Friday 19 January 2018

Parties join forces over recycling

The scheme, which would give consumers a 10-cent refund for each plastic bottle returned to
a recycling point, could cost €276m. Photo: AFP/Getty Images
The scheme, which would give consumers a 10-cent refund for each plastic bottle returned to a recycling point, could cost €276m. Photo: AFP/Getty Images
Kevin Doyle

Kevin Doyle

Environment Minister Denis Naughten has vowed he would not create "another e-voting machine fiasco", as pressure mounted to establish a new refund-for-recycling scheme.

Opposition parties have teamed up to push through legislation, despite Government concerns. The Green Party has secured the support of Fianna Fáil, Sinn Féin and the Labour Party to progress the refund-for-recycling scheme through the Dáil.

Mr Naughten told the Dáil: "Without a complete understanding of the cost implications on the taxpayer, on employers, on retailers and on customers, it would be financially reckless of me to proceed with its introduction here without proper scrutiny.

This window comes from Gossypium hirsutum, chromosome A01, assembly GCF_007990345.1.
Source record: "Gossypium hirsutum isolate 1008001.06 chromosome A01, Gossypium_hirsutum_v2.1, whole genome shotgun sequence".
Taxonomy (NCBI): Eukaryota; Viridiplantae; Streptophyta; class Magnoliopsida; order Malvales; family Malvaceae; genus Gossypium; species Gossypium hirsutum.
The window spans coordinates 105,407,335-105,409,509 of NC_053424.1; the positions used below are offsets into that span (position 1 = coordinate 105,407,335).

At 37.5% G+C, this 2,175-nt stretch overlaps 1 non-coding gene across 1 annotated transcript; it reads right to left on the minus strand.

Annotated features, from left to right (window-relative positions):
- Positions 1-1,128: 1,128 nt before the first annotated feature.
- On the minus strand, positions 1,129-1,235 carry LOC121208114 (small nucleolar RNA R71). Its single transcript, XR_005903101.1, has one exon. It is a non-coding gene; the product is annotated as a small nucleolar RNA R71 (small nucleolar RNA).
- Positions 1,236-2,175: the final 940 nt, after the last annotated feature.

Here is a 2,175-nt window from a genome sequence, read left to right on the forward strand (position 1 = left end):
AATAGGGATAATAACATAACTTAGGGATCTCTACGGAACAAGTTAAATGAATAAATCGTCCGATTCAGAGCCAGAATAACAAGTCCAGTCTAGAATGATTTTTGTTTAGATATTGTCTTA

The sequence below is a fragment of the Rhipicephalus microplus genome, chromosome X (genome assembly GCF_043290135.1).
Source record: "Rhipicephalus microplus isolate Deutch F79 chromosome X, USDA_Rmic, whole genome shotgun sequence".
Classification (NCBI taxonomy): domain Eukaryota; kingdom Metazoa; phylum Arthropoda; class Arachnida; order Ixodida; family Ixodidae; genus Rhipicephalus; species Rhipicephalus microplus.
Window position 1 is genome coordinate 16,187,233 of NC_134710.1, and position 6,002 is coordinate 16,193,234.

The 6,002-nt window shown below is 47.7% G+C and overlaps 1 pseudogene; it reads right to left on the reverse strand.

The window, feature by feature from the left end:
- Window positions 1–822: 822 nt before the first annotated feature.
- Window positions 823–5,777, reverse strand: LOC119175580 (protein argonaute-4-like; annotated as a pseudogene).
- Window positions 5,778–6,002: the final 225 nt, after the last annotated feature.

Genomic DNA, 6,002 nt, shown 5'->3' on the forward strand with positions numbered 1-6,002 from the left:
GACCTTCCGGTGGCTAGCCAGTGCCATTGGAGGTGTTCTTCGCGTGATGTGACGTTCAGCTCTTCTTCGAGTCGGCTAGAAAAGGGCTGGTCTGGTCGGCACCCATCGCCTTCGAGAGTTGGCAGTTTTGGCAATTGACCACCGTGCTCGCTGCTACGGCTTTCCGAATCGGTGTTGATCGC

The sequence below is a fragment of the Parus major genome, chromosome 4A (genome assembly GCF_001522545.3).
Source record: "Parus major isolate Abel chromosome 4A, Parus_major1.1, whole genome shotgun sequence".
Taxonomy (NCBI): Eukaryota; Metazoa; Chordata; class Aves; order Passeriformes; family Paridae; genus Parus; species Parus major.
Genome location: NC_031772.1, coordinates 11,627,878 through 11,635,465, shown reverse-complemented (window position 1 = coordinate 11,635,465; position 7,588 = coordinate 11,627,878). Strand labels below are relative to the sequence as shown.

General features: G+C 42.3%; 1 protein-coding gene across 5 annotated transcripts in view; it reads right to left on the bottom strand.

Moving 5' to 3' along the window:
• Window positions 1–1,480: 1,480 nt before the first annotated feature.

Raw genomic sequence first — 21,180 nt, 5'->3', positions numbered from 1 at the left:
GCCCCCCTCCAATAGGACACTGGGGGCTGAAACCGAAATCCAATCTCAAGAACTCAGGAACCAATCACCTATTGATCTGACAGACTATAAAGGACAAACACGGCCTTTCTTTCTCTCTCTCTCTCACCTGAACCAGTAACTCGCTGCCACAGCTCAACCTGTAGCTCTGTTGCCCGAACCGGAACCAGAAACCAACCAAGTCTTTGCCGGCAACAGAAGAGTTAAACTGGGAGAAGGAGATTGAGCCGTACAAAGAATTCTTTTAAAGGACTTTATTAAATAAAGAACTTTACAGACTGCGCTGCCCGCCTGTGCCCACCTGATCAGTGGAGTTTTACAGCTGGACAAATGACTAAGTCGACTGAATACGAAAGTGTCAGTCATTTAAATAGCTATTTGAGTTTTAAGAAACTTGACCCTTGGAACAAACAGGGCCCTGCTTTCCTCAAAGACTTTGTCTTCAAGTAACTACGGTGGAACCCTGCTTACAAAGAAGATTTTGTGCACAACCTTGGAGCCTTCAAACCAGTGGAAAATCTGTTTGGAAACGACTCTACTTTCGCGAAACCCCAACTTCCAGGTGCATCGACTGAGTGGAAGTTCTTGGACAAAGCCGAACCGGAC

"I will not create another PPARS or another e-voting machine fiasco."

The scheme, which would give consumers a 10-cent refund for each plastic bottle returned to a recycling point, could cost €276m.

The Bill also proposes to ban take-away coffee cups that cannot be recycled. Green Party leader Eamon Ryan said such cups were "a minute on the lips", but would take "six or seven lifetimes" to biodegrade.

Mr Ryan accepted the Bill would need further "detailed work" once it moved to committee stage, but it would be "done in a way that is good for politics".

Labour Party leader Brendan Howlin said the environment could unite Dáil parties, as it was a "hot topic".

Irish Independent

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